Lead is a highly toxic metal that has commonly been used in many household and industrial products like paint, solder, batteries, and brass. Lead can cause serious health problems, especially for infants, children and pregnant women. Too much lead in the human body can cause damage to the brain, kidneys, nervous system and red blood cells.
The only way to find out if someone has been exposed to too much lead is by a blood test. The Department of Health recommends that all children be tested for lead at ages 1 and 2. Your health care provider may advise you to have your children tested more often.
Why is there lead in soil?
In some areas, soil has been contaminated by lead paint flaking from the outside of old buildings. Lead in soil also comes from the deposits left by automobile exhaust when leaded gasoline was widely used. Small amounts of lead may occur naturally in soil. Some lead contamination comes from industrial sources like lead battery manufacturing plants or brass foundries.
How can I find out if there is lead in the soil around my house?
Areas in your yard where children play can be tested for lead. To find out the extent of contamination, many samples need to be taken. The results of one or two samples are not enough to determine the extent of the problem.
The Health Department can supply you with a list of certified laboratories that perform this type of testing. Call the laboratory for directions on how to collect and submit samples.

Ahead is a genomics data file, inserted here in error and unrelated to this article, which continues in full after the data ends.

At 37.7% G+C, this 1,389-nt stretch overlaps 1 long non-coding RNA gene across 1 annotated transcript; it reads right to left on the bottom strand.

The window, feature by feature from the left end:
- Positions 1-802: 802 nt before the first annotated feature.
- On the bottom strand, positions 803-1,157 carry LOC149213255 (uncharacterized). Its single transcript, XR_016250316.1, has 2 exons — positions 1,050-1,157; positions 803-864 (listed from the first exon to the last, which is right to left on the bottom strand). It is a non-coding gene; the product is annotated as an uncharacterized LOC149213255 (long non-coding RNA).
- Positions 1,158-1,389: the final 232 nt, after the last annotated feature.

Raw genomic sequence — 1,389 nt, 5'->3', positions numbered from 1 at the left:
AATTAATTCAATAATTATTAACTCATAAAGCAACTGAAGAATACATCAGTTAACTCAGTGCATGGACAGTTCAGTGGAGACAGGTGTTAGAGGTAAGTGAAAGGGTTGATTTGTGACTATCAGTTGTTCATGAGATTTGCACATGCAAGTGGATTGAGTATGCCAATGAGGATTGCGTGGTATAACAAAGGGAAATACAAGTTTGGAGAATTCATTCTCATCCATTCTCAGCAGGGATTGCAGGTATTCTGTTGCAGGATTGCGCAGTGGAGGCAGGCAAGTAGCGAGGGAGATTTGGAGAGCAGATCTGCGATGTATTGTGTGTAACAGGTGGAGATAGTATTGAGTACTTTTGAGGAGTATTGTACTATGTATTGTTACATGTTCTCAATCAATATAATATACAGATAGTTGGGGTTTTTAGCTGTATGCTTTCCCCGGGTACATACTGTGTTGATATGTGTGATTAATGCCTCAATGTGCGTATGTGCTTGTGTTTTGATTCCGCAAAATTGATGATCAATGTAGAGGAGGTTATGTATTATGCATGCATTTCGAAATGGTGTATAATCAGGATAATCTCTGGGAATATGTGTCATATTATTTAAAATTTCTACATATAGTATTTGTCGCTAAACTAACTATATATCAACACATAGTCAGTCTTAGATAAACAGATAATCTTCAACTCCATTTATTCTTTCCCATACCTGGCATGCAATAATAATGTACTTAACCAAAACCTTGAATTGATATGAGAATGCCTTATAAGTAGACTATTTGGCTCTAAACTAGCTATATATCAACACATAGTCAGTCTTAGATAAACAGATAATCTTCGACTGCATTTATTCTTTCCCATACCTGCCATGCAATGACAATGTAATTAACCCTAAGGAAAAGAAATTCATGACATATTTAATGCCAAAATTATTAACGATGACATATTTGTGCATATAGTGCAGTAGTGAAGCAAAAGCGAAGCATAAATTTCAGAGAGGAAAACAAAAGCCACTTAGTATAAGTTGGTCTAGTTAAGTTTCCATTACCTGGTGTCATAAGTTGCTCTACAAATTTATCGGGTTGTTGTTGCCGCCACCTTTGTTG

If you live in an older home with peeling exterior paint, you may decide to test the paint. This test can also be done by one of the certified laboratories. If the paint contains lead, you may assume that the soil is contaminated as well.
What does my soil test result mean?
Soil with a lead content greater than or equal to 400 milligrams of lead per kilogram of soil (mg/kg or ppm) is considered potentially hazardous.
If the soil sample was taken from an area of bare dirt where children play, you should take steps to limit their exposure to this area.
How can I protect my children from lead in soil?
There are several ways to reduce your children’s exposure to lead in soil.
- Keep children from playing near the foundations of old houses.
- Plant shrubs, bushes or grass in the contaminated area.
- Build a covered sandbox and fill it with clean sand. Encourage children to play in the sandbox instead of in the dirt.
- Cover the contaminated soil with cement, thick mulch, gravel or another material. This will create a protective barrier between the contaminated soil and your children.
- Till the soil to dilute the lead concentration, then plant ground cover, grass or shrubs.
- Have people leave shoes outside the home to avoid tracking contaminated soil inside.
- Wash your child’s hands and face after outside play, especially before eating.
Should I be concerned about my vegetable garden?
Locate your garden away from old buildings and roads. Prepare the garden site by adding lime and compost, then till. If soil test results show elevated levels of lead, it may be best to plant only fruit crops like tomatoes, peppers, beans or peas. These crops take up less lead than leafy vegetables or root crops. Wash any produce thoroughly before eating.
For more information about lead in soil, call the Childhood Lead Poisoning Prevention Program at the Vermont Department of Health at 1-800-439-8550 or (802)865-7786.